Scared of Exchange Rates?
No, don’t let exchange rates scare you. Consider them, but look at the big picture too. When we first started our retirement with plans for long term travel, everything looked pretty good with the world’s economy. Remember, this was the beginning of 2015; all stock markets were still heading up but unfortunately the Canadian dollar had already begun to fall from a high of about $0.95 compared to the US from the year before. The first year we kept a close eye on all of our expenses as it continued down to $0.70. Most retirement sources recommended doing this especially for new retirees. The continued falling of our dollar brought a lot of concern from fellow travellers and others wanting to go abroad. Some were cancelling plans based on the added currency exchange rate over the previous years. Who could blame them, a 15-20% increase in most costs was something that couldn’t be overlooked.
When we travel, we are obviously not immune to these fluctuations either. For us, it’s not just Canada vs. the US but also Australia, Great Britain, and the Euro impacting our decisions. We look at it a little differently though. We tend to believe it’s not so much the exchange rate, but the cost of living in the countries you travel to. Sure, the majority of you likely travel to the US and the costs there can be higher on some items when you factor in the exchange. But there are also items that are a real bargain, such as gas and dairy, which can help soften the impact. We have found a lot of the day to day items in the US to be more expensive and that’s before having to add tax and a possible tip. In Australia, GB, and Europe there is no tipping, and any tax is already included in the posted price. There’s no after dinner math involved trying to figure how much more you need to add to your bill. Just last week we had dinner at the Mason Arms here in Camelford. Two proper Sunday roast beef dinners with Yorkshire pudding with all the fixings, a beer, and a pot of tea was about 28 pounds or $48 Cdn.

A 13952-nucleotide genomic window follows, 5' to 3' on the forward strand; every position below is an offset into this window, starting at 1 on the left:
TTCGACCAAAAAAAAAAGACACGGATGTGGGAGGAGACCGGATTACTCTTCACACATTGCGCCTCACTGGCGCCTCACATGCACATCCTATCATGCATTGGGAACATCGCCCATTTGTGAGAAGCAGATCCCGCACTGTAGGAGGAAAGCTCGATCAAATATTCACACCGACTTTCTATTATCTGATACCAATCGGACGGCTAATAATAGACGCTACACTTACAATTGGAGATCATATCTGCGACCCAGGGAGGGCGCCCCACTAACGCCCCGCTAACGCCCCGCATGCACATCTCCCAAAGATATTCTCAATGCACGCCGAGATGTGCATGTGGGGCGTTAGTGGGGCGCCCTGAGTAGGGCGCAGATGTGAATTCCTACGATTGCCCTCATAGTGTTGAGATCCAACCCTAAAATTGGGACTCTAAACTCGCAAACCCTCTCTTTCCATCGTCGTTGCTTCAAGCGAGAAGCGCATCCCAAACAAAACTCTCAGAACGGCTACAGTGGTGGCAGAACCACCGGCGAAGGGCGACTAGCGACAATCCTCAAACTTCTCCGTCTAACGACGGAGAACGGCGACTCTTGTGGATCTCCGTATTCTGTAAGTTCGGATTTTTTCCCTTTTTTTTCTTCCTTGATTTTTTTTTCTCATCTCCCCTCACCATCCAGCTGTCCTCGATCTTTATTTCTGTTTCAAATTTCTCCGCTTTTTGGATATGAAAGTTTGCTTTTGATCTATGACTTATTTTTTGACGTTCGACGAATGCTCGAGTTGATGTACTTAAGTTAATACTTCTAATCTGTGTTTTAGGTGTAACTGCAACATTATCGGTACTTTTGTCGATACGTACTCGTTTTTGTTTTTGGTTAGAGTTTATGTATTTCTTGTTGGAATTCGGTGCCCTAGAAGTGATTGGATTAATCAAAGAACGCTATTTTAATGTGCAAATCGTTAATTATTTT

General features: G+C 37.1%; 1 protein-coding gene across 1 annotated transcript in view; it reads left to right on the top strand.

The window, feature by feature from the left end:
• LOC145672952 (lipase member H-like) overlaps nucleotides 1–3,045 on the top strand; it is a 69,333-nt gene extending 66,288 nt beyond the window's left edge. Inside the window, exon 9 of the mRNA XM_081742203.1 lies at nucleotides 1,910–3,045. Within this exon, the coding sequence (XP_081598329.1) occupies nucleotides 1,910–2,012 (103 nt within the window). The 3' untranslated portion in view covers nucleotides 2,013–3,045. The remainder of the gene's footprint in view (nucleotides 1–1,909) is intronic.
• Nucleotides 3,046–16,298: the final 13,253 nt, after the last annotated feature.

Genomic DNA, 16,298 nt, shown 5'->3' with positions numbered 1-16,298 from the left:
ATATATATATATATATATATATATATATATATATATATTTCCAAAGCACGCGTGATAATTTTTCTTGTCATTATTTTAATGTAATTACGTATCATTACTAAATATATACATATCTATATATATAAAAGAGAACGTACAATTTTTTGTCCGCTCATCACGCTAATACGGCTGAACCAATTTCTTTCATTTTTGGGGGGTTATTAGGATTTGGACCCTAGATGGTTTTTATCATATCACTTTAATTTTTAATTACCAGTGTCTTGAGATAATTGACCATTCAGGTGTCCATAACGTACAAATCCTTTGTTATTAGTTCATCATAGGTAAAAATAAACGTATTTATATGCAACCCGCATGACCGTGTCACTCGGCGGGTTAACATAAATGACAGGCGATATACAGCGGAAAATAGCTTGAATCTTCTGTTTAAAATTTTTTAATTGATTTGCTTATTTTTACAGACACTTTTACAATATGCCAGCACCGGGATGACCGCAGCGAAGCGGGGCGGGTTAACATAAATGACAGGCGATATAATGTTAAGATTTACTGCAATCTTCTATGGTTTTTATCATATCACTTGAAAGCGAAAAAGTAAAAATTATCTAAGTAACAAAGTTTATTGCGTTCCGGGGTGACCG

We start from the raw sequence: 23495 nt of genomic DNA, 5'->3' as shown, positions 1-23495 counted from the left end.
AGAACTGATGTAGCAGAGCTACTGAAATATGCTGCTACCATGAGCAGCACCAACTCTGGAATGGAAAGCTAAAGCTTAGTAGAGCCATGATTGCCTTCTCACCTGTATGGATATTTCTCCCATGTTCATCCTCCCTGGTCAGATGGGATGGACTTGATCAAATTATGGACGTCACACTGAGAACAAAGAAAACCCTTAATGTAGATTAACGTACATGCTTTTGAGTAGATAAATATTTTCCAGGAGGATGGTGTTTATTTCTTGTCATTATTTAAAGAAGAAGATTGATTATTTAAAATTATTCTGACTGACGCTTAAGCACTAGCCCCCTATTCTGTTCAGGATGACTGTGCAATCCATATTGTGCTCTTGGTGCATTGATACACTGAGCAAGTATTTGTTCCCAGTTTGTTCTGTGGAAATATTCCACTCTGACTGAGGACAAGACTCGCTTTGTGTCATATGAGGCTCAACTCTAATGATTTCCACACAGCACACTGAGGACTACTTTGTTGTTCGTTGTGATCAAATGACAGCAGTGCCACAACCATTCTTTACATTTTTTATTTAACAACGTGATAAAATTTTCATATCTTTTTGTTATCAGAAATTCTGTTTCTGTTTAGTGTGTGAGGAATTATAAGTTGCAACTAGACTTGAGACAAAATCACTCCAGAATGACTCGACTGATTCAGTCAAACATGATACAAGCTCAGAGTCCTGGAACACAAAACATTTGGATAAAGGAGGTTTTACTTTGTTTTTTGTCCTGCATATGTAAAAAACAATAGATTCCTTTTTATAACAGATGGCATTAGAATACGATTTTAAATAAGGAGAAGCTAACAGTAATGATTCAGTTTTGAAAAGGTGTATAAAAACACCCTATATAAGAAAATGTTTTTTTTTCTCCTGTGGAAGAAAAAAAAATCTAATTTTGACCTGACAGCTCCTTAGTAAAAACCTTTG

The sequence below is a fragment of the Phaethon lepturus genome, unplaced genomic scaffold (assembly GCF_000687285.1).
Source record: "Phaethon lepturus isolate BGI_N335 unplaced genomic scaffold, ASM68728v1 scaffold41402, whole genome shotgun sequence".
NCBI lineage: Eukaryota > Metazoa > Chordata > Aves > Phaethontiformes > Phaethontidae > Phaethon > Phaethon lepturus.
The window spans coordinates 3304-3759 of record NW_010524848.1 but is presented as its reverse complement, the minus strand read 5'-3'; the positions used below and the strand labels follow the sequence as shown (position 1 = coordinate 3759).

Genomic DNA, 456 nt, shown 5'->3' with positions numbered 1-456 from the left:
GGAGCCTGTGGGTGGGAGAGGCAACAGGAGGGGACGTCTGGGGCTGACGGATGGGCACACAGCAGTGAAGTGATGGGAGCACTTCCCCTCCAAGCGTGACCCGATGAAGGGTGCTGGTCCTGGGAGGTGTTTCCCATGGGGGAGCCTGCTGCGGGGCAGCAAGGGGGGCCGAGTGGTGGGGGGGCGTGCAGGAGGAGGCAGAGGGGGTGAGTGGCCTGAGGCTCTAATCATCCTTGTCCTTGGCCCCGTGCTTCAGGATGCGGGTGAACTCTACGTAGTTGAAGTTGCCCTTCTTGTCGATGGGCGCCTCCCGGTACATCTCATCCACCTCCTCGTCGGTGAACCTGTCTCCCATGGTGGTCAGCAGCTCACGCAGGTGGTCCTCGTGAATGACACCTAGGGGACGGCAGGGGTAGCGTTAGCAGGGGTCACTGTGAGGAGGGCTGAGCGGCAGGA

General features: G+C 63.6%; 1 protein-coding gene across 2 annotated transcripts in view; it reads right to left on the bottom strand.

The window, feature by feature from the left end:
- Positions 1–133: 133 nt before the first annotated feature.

That is a bargain in our eyes… it’s similar to what we usually pay in Canada. Remember that’s no unseen tax, no tip. When you long term travel like we do you can’t eat in restaurants all the time.
Usual grocery items are reasonable here too like produce and meat, but dairy, like the US, is much cheaper. Since the majority of the time we eat at home, we are able to control costs and often times come in under budget despite the exchange rate. Remember we’re not on vacation everyday although it may seem that way. Generally we have found that outside the US costs are more in line with Canadian prices after the exchange rate has been included.
A good tool to use is a website called www.expatistan.com, where you’re able to compare your city to others to get an idea of how much you can expect to pay. Now it includes a lot of costs that won’t necessarily effect your trip, but you can dig a little to find the costs that would most likely impact you. So maybe it shows that housing costs are higher, but you’re not planning on buying or renting so this shouldn’t impact you. The site also shows a typical grocery shop, dinner out, drinks at the pub, etc. to help you figure out your possible expenses.
Traveling can be a great experience and the costs can ruin it for you if you’re traveling to areas that have high exchange rates. To combat this you may need to research further to see what really is more expensive and if it will truly impact you. You may be surprised to find that you can still afford a fabulous vacation even when your home currency may be struggling.
Linda & Mark